How to use the BFS algorithm to keep only the outer points?

Let's say I have a 500x500 2D grid (from -250 to 250).

Each cell of the grid has a certain value, from 0 to 100.

What I've been trying to do is keep a list of all the cell with a value lower than 50 starting at the point (0, 0), but I would like not to keep all the points, but only the outer points (perimeter, bounds, a cell with a value lower than 50 that does not have 4 adjacent cells with a value lower than 50).

The way I implemented the algorithm, I keep a list of all the points. How should I modify it? I would like to optimize the code if possible (I can have bigger grids), so I would prefer not to iterate again.

pointList pointsWithValueBelow50; // The list of points with a value below 50 map<point, bool> pointDiscovered; // A map of the points we already passed through point a = {0,0}; point b; int value; Queue q; q.enqueue(a); pointDiscovered[a] = true; while(!q.isEmpty()) { a = q.dequeue(a) value = calculateValue(a); // Random method that verify if the points has a value below 50 in the grid if (value < 50) { pointsWithValueBelow50.add(a); b[0] = a[0]+1; b[1] = a[1]; if(pointDiscovered[b] == false) { q.enqueue(b) pointDiscovered[b] = true; } b[0] = a[0]-1; b[1] = a[1]; if(pointDiscovered[b] == false) { q.enqueue(b) pointDiscovered[b] = true; } b[0] = a[0]; b[1] = a[1]+1; if(pointDiscovered[b] == false) { q.enqueue(b) pointDiscovered[b] = true; } b[0] = a[0]; b[1] = a[1]-1; if(pointDiscovered[b] == false) { q.enqueue(b) pointDiscovered[b] = true; } } }

As you can see, I keep in my list all the points with a value below 50, instead of the outer points. How can I modify this code? Should I use another algorithm?

--------------Solutions-------------

Let us consider the cell array as a grey-scale image (where cell values are pixel intensities). What you are attempting to do ("find borders") is a common problem in graphics, and there is a well-known algorithm (Marching Squares) to find such borders as lists (with the additional property of the lists being ordered, so that when you traverse the list, you are going around the vertexes of a polygon that contains the interesting area.

Marching squares is O(cells) (it only needs to look at each cell-neighbourhood once in the worst case), and can be parallelized for even greater performance. There are many variations, based on what is considered a relevant transition and whether you want to find only one boundary or all boundaries.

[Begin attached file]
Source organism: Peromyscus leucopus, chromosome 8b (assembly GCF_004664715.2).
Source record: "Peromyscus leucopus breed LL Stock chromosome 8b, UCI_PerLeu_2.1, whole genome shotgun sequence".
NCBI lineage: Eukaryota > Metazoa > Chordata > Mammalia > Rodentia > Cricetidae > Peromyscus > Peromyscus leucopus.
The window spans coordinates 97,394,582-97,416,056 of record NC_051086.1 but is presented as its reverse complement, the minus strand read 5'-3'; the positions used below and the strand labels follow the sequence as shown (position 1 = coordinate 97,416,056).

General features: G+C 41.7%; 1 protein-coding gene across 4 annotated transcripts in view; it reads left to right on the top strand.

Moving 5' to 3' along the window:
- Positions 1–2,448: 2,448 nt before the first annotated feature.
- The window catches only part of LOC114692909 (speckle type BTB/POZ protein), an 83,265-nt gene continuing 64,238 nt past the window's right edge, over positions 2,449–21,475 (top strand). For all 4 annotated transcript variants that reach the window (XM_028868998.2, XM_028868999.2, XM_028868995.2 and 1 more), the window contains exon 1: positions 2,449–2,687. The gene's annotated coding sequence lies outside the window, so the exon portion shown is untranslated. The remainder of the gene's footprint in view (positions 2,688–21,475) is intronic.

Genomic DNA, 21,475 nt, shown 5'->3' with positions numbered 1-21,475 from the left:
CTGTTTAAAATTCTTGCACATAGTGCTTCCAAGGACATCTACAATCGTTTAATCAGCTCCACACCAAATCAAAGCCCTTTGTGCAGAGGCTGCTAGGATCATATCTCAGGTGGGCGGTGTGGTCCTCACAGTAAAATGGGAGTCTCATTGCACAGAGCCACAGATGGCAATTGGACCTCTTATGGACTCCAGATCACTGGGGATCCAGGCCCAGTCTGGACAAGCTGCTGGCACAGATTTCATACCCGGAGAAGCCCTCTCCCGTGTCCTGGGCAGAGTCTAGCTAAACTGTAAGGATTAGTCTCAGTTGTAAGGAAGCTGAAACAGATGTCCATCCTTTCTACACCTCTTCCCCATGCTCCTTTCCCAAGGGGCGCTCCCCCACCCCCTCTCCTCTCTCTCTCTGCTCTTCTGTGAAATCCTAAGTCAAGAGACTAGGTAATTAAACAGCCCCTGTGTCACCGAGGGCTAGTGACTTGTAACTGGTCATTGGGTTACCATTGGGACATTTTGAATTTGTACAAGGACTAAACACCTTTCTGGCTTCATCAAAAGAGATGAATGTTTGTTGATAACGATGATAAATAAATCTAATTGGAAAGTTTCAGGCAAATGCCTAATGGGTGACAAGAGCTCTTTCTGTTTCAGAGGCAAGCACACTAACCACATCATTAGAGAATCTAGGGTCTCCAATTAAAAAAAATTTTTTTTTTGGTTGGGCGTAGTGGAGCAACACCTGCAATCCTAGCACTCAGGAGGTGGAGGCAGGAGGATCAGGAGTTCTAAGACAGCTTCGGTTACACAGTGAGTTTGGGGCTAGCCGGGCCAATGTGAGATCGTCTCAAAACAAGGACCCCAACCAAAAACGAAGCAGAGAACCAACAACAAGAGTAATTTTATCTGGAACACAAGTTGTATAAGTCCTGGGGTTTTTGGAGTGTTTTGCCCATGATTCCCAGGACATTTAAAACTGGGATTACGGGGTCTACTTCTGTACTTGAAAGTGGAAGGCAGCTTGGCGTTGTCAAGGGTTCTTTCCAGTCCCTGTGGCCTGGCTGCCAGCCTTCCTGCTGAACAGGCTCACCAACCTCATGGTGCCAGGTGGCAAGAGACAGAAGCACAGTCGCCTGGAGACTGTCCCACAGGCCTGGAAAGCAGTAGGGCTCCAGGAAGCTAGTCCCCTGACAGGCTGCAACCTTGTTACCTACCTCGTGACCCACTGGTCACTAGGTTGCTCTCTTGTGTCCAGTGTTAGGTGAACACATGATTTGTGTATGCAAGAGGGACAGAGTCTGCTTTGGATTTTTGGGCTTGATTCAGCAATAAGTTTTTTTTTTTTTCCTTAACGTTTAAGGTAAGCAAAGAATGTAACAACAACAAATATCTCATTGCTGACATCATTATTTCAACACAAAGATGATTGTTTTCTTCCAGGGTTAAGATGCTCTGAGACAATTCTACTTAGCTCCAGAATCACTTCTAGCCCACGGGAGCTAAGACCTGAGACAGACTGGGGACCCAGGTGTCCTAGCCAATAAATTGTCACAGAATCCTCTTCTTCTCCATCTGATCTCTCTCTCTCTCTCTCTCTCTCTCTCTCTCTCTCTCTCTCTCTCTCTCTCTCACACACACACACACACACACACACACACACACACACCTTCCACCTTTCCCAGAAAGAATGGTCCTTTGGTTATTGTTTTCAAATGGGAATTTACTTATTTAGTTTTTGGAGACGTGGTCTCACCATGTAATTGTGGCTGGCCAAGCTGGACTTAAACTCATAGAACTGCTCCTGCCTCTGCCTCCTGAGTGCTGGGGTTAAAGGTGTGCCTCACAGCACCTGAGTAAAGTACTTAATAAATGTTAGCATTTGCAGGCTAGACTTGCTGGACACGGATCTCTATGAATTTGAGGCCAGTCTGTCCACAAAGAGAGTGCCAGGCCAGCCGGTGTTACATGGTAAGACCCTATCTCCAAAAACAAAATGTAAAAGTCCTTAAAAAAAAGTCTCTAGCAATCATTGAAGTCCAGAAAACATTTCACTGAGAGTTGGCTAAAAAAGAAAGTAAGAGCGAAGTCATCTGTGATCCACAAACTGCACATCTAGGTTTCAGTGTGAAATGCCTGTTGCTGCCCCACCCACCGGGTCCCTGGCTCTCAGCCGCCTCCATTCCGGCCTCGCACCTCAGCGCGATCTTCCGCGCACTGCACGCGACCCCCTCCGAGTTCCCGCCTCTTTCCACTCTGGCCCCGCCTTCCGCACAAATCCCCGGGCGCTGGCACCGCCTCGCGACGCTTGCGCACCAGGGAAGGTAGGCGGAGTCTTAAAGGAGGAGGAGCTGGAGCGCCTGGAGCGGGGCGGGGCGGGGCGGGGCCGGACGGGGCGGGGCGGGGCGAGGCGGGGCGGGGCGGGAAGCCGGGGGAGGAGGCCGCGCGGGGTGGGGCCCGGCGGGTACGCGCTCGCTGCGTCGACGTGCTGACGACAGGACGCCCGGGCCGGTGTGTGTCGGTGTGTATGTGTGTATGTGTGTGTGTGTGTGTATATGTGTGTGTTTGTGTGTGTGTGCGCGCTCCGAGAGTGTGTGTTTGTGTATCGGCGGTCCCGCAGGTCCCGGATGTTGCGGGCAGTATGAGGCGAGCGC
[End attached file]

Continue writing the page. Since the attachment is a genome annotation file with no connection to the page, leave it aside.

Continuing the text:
There are many implementations out there. One of the cleanest that I have read is here (LGPL; returns all boundaries; configurable threshold) - translating it from Java to C++ should be relatively straightforward.

Sorry, I forgot to add my solution to the problem. Unfortunately, I think it's memory heavy, so any new answers will be glady accepted!

pointList pointsWithValueBelow50; // The list of points with a value below 50
pointList pointsBorder;
map<point, bool> pointDiscovered; // A map of the points we already passed through
map<point, bool> pointVisible; // The final visible points
map<point, point> pointParent; // A map of the parent point
point a = {0,0};
point b;
int value;
Queue q;

q.enqueue(a);
pointDiscovered[a] = true;
while(!q.isEmpty())
{
a = q.dequeue(a)
value = calculateValue(a); // Random method that verify if the points has a value below 50 in the grid
if (value < 50)
{
pointsWithValueBelow50.add(a);
b[0] = a[0]+1;
b[1] = a[1];
if(pointDiscovered[b] == false)
{
q.enqueue(b)
pointParent[b] = a
pointDiscovered[b] = true;
}
b[0] = a[0]-1;
b[1] = a[1];
if(pointDiscovered[b] == false)
{
q.enqueue(b)
pointParent[b] = a
pointDiscovered[b] = true;
}
b[0] = a[0];
b[1] = a[1]+1;
if(pointDiscovered[b] == false)
{
q.enqueue(b)
pointParent[b] = a
pointDiscovered[b] = true;
}
b[0] = a[0];
b[1] = a[1]-1;
if(pointDiscovered[b] == false)
{
q.enqueue(b)
pointParent[b] = a
pointDiscovered[b] = true;
}
}
else
{
if(pointVisible[pointParent[a]] == false)
{
pointVisible[pointParent[a]] = true;
pointsBorder.add(poinParent[a]);
}
}
}

the idea is simply that if I'm at a point that has a value higher than 50, we let the parent point know that he has to be visible since he is "border" point.

Category:c# Time:2018-11-07 Views:1

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